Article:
A short mortgage refinance through the FHA could be an option to a short sale.
A home owner may find himself in a situation where the value of his home is less than what he owes on his current mortgage. A short refinance through the FHA will allow the home borrower to refinance up to 96.5% of the current value.
This allows the homeowner to continue to stay in his house and make mortgage payments that reflect the current home value.
In order to take advantage of a short refinance, your current lender has to be agreeable to writing off any mortgage debt in excess of the amount you refinance.
In order to qualify for a short refinance through the FHA, there are certain guidelines that you need to comply with.
1) There must be no late payments on your current mortgage and the loan must continue to remain current during the process of refinancing.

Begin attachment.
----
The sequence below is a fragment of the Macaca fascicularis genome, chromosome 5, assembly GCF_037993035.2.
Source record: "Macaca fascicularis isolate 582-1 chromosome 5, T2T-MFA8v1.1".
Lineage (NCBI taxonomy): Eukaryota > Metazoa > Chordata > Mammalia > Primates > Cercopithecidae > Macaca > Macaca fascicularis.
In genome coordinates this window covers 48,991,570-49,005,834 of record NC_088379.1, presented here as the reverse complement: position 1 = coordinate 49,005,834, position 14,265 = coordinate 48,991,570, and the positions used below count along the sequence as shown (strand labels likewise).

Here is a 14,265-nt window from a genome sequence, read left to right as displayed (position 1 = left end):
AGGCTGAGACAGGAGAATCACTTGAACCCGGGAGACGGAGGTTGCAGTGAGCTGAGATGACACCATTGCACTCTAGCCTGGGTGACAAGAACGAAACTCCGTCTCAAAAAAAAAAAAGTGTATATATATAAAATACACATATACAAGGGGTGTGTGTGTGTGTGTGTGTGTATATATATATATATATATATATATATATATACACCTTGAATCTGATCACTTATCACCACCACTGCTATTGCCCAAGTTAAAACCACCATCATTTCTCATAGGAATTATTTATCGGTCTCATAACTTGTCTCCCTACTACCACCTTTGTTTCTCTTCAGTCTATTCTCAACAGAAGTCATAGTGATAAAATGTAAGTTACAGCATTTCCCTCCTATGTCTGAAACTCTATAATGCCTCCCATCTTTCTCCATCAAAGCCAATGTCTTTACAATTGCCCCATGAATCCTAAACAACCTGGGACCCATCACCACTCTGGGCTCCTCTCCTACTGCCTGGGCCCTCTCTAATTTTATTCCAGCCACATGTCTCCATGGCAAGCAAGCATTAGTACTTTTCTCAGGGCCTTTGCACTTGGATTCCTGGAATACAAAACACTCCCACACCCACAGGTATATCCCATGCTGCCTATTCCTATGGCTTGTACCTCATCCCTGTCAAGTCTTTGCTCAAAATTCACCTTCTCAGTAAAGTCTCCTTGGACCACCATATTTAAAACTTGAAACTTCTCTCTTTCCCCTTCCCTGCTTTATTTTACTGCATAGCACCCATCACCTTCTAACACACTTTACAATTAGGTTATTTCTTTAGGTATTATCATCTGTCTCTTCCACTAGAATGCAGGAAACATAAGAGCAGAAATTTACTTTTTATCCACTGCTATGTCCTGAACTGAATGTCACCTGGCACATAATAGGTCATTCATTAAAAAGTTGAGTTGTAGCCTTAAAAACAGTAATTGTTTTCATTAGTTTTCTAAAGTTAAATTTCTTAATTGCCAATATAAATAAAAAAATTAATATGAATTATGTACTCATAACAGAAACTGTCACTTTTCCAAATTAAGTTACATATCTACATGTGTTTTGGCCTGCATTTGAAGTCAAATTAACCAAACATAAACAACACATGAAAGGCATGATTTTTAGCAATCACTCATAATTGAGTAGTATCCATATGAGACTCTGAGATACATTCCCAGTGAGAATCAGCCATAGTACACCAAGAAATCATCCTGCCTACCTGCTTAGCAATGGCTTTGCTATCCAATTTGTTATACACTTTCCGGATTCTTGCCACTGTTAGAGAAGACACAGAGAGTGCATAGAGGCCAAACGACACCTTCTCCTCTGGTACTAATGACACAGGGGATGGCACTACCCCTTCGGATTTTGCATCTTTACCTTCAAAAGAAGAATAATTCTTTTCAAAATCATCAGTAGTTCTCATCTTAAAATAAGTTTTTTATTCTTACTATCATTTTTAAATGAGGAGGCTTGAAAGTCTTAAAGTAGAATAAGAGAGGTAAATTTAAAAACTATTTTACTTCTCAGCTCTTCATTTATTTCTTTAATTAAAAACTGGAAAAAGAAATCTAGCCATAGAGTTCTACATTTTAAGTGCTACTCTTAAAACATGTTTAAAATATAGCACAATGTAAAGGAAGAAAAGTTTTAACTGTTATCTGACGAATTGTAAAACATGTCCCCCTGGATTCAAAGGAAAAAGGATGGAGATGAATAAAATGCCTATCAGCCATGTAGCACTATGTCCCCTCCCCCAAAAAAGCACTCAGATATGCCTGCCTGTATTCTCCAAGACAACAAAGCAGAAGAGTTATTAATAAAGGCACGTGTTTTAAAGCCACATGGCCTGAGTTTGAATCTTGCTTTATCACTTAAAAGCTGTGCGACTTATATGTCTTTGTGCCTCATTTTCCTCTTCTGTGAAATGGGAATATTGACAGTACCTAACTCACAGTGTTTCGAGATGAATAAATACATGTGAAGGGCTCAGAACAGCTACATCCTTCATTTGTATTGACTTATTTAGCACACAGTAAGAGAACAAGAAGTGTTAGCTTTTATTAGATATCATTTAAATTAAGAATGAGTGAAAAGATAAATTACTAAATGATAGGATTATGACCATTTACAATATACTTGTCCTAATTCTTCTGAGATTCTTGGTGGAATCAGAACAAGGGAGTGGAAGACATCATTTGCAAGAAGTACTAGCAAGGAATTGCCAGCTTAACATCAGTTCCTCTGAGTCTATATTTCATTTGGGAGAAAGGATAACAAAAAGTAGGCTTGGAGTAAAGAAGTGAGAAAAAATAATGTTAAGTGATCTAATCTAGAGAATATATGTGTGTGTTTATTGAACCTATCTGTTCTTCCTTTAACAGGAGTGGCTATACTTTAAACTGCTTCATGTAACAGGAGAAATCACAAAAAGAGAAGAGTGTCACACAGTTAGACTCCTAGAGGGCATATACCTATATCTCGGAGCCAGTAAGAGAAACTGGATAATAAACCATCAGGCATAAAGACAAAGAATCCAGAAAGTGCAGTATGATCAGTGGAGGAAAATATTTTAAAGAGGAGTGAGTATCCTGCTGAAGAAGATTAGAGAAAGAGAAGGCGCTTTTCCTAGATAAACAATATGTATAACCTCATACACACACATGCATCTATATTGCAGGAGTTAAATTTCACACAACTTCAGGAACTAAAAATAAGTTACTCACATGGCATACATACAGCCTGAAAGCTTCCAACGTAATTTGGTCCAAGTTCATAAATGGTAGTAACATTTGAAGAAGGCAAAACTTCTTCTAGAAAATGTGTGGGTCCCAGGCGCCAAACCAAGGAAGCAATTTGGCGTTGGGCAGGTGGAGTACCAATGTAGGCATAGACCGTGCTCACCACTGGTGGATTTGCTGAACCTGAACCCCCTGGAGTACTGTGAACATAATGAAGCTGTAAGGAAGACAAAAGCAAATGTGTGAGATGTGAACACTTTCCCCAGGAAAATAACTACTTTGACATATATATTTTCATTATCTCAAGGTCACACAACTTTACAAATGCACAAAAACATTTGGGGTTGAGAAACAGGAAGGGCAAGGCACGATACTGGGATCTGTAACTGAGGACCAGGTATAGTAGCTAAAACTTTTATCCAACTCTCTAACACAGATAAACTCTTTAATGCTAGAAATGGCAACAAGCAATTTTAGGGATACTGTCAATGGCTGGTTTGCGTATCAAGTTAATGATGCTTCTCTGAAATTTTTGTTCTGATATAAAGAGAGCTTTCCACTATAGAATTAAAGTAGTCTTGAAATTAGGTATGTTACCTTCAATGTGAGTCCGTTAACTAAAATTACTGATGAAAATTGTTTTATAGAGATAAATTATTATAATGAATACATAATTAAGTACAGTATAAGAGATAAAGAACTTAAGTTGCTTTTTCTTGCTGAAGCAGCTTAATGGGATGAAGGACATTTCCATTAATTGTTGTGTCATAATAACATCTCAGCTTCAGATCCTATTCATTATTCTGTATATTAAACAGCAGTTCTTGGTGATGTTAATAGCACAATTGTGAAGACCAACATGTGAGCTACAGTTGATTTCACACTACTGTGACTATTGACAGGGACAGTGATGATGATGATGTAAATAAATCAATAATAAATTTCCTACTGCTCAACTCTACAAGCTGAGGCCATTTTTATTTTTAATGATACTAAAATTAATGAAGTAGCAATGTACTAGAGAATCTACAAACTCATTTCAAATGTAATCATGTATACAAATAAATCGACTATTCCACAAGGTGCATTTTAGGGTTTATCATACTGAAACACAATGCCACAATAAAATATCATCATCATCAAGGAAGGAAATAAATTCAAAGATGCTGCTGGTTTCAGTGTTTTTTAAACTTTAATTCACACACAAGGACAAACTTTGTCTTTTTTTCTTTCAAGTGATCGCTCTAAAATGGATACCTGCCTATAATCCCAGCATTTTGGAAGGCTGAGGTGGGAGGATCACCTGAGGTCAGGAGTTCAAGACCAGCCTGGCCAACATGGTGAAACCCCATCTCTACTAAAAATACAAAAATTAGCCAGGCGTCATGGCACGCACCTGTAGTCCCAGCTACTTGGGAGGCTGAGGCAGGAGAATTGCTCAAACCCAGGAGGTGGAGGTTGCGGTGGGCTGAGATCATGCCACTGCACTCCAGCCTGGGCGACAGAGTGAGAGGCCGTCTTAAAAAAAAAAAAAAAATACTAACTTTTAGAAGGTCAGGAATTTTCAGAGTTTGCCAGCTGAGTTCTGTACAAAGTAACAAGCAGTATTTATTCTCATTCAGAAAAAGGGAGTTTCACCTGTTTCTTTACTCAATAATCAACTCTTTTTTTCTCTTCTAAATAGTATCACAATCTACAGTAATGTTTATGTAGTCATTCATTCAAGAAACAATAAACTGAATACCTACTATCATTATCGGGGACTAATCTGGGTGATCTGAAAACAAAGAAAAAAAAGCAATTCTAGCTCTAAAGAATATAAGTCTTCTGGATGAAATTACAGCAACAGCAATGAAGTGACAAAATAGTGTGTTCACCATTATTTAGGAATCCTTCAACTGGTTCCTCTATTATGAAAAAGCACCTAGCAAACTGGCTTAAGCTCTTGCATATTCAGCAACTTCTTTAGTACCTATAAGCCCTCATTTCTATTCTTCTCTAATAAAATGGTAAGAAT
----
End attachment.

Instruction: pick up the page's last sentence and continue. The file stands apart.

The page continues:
2) The current lender must agree to except the proceeds from the FHA is full and final payment and agree not to pursue the FHA or you for the recovery of any remainder amount. He must execute a non-recourse agreement stating that they will not pursue a deficiency judgment against you.
3) You will need to order a professional appraisal to determine the current value of your home.
4) You must qualify for refinance according to the FHA guidelines.
The FHA the mortgage lender will require documented proof of financial hardship. This documented proof need to imply that imminent default on the mortgage is due if the mortgage is not refinanced to better terms. The following documents may be required:
1) a signed letter stating your circumstances of financial hardship and the reasons for requesting a short refinance.
2) Copies of pay stubs or itemized deposit advice for the most recent months for as far as up to 6 months.
3) Copies of bank statements are past 3 to 6 months.
4) Documentation of all income and debt obligations such as credit card debt, other loans etc.
5) Copies of income tax returns for past three years.
The drawback to a short refinance is a possible hit to your credit score. Check this with your lender and whether he will be reporting a ‘settled’ debt to the credit agencies.